Consumers, lured out to the stores by the warmest January in more than a century, spent at a rapid clip that outpaced their incomes. However, construction activity slowed to the slowest gain in seven months, indicating the nation's housing boom is easing.Oh oh, the pesky popping ballon noise! People spent money like drunken sailors because the entire media system was screaming at them to spend and the amount was greater than ever before only because of INFLATION. If the rise in spending was pro-rated with the rise in prices then the trend would be clear to even clowns: spending had to go up since costs went up. And the dollar is worth less.
The Commerce Department reported Wednesday that personal spending shot up by 0.9 percent, the strongest gain in six months, while incomes rose by a solid 0.7 percent.
But in a separate report, the department said that construction spending rose by a tiny 0.2 percent in January, the weakest gain in seven months and far below the 1 percent increase Wall Street had been expecting.
A big reason for the slowdown was a tiny 0.1 percent increase in private home building, far lower than the 0.9 percent surge in December. Economists believe housing, which has been setting sales records for five straight years, is set to slow this year. Sales of both new and previously owned homes fell in January despite the unusually warm weather.
Once the dour effects of the loss of free money via going steeply into debt at a cheap interest rate will be gone. Only the nightmarish 24%+ credit card loans will remain.
Economists say that this is exactly the wrong time for the savings rate to dip into negative territory with the impending retirement of 78 million baby boomers.People's net worth could barely stay afloat even with the tremendous increase in value of their homes? This is terrible news. Income down, the house balloon barely able to make up the difference and now, that gone, we face ruthless cutting of people's incomes, lock outs, give backs, bankruptcies and the entire sheebang of a depression which happens when a government cuts back on the inflation ruthlessly by slashing the money available for workers and not taxing the rich.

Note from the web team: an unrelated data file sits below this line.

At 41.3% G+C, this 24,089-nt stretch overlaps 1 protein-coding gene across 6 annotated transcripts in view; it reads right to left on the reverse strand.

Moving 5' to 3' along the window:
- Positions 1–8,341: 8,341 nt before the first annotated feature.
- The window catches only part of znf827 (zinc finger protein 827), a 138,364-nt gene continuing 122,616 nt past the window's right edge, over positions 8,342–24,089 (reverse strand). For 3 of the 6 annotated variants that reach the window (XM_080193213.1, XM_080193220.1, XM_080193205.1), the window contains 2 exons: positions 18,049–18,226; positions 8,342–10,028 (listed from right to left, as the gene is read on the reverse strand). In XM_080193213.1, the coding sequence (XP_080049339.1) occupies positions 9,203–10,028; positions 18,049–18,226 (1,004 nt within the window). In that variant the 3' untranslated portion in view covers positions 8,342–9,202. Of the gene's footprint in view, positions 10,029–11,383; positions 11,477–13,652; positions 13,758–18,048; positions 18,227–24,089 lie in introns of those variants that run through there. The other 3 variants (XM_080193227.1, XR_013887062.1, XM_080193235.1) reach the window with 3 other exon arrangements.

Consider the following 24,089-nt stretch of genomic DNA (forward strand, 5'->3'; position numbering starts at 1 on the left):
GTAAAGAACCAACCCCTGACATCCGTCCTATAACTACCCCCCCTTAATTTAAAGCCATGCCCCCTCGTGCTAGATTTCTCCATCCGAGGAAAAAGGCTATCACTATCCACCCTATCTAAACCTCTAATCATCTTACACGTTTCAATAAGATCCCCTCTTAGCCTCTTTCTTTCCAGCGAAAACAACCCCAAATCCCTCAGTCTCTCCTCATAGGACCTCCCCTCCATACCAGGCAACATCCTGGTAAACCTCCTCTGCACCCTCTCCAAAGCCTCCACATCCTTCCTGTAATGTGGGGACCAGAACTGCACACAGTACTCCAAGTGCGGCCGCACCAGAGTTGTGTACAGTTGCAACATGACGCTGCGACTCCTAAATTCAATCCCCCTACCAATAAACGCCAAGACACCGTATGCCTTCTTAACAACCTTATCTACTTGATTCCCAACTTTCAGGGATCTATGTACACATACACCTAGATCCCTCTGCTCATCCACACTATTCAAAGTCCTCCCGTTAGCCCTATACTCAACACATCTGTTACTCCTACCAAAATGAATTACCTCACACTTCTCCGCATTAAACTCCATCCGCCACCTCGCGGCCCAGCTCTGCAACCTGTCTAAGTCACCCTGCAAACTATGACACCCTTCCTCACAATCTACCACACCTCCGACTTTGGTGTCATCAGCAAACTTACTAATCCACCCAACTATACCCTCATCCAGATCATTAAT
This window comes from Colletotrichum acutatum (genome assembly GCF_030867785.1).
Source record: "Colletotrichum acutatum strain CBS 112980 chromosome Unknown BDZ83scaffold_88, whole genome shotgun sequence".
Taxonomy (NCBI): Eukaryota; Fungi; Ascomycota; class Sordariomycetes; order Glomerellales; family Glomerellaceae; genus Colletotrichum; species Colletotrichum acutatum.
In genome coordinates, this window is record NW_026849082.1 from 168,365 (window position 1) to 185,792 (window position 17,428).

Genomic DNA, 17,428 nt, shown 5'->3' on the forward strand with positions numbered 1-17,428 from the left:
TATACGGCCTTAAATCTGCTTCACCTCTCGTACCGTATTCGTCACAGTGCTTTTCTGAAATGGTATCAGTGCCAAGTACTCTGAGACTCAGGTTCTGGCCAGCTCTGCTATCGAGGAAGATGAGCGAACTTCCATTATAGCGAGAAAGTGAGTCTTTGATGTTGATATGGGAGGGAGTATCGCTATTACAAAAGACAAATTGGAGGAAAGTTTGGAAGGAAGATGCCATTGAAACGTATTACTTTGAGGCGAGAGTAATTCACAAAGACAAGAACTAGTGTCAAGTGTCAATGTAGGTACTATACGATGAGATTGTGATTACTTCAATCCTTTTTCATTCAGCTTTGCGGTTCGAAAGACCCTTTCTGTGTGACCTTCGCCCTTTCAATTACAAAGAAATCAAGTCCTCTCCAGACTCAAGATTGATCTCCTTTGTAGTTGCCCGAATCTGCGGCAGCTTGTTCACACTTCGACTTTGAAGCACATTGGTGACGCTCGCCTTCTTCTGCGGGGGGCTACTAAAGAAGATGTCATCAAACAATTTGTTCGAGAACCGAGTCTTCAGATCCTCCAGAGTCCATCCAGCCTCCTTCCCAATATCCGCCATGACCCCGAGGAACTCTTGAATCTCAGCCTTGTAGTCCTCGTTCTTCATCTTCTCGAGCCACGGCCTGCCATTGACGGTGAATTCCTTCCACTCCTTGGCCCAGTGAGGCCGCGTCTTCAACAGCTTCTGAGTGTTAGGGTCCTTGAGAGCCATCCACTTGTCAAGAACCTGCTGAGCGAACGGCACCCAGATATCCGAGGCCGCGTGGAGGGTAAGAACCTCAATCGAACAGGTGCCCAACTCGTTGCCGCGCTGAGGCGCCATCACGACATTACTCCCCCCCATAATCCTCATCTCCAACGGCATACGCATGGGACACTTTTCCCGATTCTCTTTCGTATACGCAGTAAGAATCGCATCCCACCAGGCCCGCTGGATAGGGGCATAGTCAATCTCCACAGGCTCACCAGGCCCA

Part of the reason for the dip is that Americans who own homes felt more wealthy in recent years given the huge increases in home values. That spurred them to spend more of their paychecks since their net worth was increasing with their rising home values.
However, the Federal Reserve reported last week that even with the rise in home values, Americans' net worth rose over the past three years at the slowest pace in more than a decade, reflecting in part reduced investments in the stock market since the bursting of the Internet stock bubble at the beginning of the decade.
Yes, all depressions come because the rich don't have to re-invest their money in capitalist ventures, they put it in "safe" havens and to keep it valuable, need a depression so the dime stowed away in bonds can make money while doing absolutely nothing.
Ie: buying America's government debts and forcing us to pay them back while they pay no taxes.